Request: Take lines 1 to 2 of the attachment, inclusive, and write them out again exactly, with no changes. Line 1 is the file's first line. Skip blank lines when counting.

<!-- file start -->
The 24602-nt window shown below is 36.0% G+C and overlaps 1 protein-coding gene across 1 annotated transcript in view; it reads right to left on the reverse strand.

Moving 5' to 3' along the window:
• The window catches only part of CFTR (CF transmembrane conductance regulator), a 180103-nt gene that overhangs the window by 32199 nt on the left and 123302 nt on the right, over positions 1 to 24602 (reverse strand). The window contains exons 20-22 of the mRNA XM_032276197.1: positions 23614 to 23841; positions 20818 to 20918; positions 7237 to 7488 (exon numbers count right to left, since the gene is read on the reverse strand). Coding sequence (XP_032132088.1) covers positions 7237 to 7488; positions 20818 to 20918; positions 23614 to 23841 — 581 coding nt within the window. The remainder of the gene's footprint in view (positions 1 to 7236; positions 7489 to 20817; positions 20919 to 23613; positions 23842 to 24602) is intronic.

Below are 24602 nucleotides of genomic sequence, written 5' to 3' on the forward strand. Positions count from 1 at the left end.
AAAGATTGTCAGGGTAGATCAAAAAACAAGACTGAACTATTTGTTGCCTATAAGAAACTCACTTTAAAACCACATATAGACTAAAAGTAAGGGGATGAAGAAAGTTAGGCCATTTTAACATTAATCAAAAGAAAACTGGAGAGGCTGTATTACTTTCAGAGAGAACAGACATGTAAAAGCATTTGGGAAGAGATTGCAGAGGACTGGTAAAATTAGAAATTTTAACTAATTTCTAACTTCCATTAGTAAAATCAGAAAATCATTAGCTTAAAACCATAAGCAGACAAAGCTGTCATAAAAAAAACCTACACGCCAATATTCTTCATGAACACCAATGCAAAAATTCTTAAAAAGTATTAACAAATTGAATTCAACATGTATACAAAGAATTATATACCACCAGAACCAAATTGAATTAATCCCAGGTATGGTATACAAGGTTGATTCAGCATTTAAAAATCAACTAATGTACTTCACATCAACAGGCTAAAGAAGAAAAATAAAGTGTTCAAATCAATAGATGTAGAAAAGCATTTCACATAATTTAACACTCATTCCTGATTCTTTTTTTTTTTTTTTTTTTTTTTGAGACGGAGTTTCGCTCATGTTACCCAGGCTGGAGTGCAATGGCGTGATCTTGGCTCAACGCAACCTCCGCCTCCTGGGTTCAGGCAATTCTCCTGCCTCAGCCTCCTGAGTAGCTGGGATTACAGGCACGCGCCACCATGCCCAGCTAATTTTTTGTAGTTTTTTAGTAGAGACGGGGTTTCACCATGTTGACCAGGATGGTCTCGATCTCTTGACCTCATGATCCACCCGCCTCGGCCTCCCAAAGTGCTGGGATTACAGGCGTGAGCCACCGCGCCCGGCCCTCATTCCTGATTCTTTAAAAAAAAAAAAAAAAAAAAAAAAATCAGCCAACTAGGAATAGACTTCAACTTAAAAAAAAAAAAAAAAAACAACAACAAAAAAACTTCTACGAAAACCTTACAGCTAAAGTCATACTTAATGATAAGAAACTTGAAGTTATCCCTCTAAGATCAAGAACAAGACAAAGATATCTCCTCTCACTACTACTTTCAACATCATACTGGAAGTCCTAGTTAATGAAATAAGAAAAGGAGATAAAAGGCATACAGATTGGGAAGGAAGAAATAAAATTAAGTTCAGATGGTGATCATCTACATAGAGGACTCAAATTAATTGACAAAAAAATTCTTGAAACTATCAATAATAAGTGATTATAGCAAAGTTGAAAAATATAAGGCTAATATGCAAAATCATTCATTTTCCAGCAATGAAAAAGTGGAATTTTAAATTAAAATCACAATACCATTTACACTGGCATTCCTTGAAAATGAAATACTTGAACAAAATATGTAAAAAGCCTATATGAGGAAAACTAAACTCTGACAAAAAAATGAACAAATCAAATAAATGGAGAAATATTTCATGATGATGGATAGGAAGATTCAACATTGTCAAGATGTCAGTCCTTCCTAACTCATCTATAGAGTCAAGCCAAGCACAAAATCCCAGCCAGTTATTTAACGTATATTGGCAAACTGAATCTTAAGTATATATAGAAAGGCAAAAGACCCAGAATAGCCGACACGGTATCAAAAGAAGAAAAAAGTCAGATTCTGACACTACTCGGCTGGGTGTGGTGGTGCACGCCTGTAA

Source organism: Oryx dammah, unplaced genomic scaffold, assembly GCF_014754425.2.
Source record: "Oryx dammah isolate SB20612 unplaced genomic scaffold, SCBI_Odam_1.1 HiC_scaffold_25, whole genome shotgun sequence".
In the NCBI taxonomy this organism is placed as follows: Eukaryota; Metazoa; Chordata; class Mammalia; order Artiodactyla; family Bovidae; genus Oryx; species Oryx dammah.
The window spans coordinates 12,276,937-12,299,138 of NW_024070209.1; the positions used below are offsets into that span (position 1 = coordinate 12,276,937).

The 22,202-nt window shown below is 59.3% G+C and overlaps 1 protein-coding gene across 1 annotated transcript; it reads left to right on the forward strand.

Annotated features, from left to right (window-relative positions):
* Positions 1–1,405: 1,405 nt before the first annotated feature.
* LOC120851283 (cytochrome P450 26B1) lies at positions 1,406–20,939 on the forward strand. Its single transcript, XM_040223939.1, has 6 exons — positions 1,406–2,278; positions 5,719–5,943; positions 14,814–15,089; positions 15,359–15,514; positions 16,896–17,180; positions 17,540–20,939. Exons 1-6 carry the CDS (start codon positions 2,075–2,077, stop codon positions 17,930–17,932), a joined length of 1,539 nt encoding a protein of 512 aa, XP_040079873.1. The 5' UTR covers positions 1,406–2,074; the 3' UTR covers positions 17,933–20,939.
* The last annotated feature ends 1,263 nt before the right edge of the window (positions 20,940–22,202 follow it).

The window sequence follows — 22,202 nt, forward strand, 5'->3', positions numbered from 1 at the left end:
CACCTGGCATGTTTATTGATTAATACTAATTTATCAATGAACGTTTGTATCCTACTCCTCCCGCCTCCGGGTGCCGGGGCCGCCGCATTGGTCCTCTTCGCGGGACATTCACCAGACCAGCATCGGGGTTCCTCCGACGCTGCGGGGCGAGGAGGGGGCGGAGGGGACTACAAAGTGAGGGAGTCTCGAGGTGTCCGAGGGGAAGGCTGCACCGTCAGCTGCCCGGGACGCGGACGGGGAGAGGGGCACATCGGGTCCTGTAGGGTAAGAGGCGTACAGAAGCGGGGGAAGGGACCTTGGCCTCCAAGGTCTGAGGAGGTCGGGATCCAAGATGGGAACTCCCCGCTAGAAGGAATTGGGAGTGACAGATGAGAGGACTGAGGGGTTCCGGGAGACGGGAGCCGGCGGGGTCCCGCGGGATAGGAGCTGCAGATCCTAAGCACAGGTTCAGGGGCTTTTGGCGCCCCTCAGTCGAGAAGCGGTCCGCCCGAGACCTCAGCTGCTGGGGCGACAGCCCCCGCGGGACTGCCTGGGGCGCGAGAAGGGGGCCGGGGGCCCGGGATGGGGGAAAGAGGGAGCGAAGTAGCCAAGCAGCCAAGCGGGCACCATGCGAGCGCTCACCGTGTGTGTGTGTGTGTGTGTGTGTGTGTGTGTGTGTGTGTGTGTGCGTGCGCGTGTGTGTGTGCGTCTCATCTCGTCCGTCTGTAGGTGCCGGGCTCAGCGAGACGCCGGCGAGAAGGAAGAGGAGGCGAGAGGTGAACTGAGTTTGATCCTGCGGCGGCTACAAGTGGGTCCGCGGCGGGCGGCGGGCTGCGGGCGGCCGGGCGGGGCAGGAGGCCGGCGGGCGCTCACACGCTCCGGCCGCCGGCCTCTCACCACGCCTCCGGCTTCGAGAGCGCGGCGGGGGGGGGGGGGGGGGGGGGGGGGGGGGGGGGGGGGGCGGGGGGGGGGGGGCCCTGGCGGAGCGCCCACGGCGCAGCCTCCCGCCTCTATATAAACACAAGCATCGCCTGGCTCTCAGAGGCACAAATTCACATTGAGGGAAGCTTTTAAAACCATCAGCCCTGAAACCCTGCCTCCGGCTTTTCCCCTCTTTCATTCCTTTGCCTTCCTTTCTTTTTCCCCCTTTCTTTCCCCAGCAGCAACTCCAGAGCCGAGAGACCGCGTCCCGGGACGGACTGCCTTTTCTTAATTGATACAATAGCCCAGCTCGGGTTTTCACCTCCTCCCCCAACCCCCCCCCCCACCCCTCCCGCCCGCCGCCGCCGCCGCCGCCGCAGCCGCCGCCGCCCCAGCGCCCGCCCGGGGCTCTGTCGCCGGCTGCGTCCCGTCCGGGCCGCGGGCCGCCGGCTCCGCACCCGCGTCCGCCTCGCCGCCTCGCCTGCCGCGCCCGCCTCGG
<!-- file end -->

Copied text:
The 24602-nt window shown below is 36.0% G+C and overlaps 1 protein-coding gene across 1 annotated transcript in view; it reads right to left on the reverse strand.

Moving 5' to 3' along the window: